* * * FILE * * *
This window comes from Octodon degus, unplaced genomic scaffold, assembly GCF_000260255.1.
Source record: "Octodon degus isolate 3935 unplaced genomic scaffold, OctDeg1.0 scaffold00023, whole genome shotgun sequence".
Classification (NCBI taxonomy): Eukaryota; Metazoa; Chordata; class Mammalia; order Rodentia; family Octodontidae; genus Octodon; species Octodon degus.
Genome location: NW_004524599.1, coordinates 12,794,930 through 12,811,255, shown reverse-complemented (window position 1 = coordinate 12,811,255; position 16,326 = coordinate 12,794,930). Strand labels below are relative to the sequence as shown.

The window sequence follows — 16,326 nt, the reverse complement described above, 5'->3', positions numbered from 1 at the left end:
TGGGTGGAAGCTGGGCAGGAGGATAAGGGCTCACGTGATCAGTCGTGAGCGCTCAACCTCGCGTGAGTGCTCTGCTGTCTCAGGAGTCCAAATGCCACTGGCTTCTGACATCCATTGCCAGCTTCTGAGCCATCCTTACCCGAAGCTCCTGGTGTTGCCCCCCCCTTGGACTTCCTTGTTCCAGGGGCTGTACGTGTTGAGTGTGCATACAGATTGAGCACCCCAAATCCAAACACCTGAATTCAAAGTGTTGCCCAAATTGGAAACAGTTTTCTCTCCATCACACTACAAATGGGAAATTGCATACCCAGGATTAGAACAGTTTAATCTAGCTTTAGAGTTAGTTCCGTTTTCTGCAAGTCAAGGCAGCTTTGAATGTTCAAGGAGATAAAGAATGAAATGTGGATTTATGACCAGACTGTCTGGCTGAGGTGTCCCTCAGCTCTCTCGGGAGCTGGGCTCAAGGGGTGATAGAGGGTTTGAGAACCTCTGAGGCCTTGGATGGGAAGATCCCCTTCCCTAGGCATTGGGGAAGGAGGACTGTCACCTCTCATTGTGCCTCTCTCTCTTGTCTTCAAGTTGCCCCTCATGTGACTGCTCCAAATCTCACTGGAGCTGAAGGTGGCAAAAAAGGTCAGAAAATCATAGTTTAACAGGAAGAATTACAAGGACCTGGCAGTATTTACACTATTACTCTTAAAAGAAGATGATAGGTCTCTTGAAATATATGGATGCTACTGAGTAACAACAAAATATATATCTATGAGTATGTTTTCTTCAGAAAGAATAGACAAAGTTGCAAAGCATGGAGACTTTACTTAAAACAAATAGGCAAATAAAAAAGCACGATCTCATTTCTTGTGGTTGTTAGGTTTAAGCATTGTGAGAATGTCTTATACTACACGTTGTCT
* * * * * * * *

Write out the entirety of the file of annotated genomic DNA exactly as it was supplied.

This window comes from Octodon degus, unplaced genomic scaffold, assembly GCF_000260255.1.
Source record: "Octodon degus isolate 3935 unplaced genomic scaffold, OctDeg1.0 scaffold00023, whole genome shotgun sequence".
Classification (NCBI taxonomy): Eukaryota; Metazoa; Chordata; class Mammalia; order Rodentia; family Octodontidae; genus Octodon; species Octodon degus.
Genome location: NW_004524599.1, coordinates 12,794,930 through 12,811,255, shown reverse-complemented (window position 1 = coordinate 12,811,255; position 16,326 = coordinate 12,794,930). Strand labels below are relative to the sequence as shown.

The window sequence follows — 16,326 nt, the reverse complement described above, 5'->3', positions numbered from 1 at the left end:
TGGGTGGAAGCTGGGCAGGAGGATAAGGGCTCACGTGATCAGTCGTGAGCGCTCAACCTCGCGTGAGTGCTCTGCTGTCTCAGGAGTCCAAATGCCACTGGCTTCTGACATCCATTGCCAGCTTCTGAGCCATCCTTACCCGAAGCTCCTGGTGTTGCCCCCCCCTTGGACTTCCTTGTTCCAGGGGCTGTACGTGTTGAGTGTGCATACAGATTGAGCACCCCAAATCCAAACACCTGAATTCAAAGTGTTGCCCAAATTGGAAACAGTTTTCTCTCCATCACACTACAAATGGGAAATTGCATACCCAGGATTAGAACAGTTTAATCTAGCTTTAGAGTTAGTTCCGTTTTCTGCAAGTCAAGGCAGCTTTGAATGTTCAAGGAGATAAAGAATGAAATGTGGATTTATGACCAGACTGTCTGGCTGAGGTGTCCCTCAGCTCTCTCGGGAGCTGGGCTCAAGGGGTGATAGAGGGTTTGAGAACCTCTGAGGCCTTGGATGGGAAGATCCCCTTCCCTAGGCATTGGGGAAGGAGGACTGTCACCTCTCATTGTGCCTCTCTCTCTTGTCTTCAAGTTGCCCCTCATGTGACTGCTCCAAATCTCACTGGAGCTGAAGGTGGCAAAAAAGGTCAGAAAATCATAGTTTAACAGGAAGAATTACAAGGACCTGGCAGTATTTACACTATTACTCTTAAAAGAAGATGATAGGTCTCTTGAAATATATGGATGCTACTGAGTAACAACAAAATATATATCTATGAGTATGTTTTCTTCAGAAAGAATAGACAAAGTTGCAAAGCATGGAGACTTTACTTAAAACAAATAGGCAAATAAAAAAGCACGATCTCATTTCTTGTGGTTGTTAGGTTTAAGCATTGTGAGAATGTCTTATACTACACGTTGTCT